By Rebecca Ascher-Walsh
Updated March 15, 2002 at 05:00 AM EST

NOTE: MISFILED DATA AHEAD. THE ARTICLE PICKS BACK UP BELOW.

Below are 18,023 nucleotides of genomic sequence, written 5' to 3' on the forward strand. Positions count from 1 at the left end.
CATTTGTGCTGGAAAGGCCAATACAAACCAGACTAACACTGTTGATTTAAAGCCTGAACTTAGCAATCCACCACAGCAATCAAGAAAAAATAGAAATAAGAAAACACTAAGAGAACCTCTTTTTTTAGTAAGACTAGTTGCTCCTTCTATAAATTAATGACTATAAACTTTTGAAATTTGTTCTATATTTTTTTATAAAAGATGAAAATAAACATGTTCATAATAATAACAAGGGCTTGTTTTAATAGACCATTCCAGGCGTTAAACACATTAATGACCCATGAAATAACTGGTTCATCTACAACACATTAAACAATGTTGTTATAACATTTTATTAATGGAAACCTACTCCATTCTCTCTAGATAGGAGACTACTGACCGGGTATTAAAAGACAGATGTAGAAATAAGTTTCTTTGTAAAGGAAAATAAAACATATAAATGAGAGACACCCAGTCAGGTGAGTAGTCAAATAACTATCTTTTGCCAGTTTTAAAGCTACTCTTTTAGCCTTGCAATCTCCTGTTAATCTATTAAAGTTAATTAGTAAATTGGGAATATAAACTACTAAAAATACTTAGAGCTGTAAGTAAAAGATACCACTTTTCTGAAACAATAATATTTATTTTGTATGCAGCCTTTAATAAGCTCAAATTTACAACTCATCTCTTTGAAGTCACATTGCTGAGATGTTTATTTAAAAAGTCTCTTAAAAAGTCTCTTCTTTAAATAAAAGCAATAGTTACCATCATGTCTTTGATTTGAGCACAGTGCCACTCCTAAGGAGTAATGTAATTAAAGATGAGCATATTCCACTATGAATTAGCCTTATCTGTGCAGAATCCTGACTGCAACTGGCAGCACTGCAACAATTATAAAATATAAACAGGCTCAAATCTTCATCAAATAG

With this hilarious, vicious satire of upper-class family life in Manhattan, McLaughlin and Kraus, ex-nannies who know of what they speak, position themselves as contempo Edith Whartons. When ”Nanny” (as she’s called throughout the book), a full-time university student and part-time babysitter, is hired to take care of a Park Avenue tot, she becomes embroiled in a life filled with lies and utterly devoid of parental affection. What saves Diaries from being a merely pathetic little-boy-lost tale is the authors’ carefully calibrated sense of compassion and their delicious sense of the absurd.

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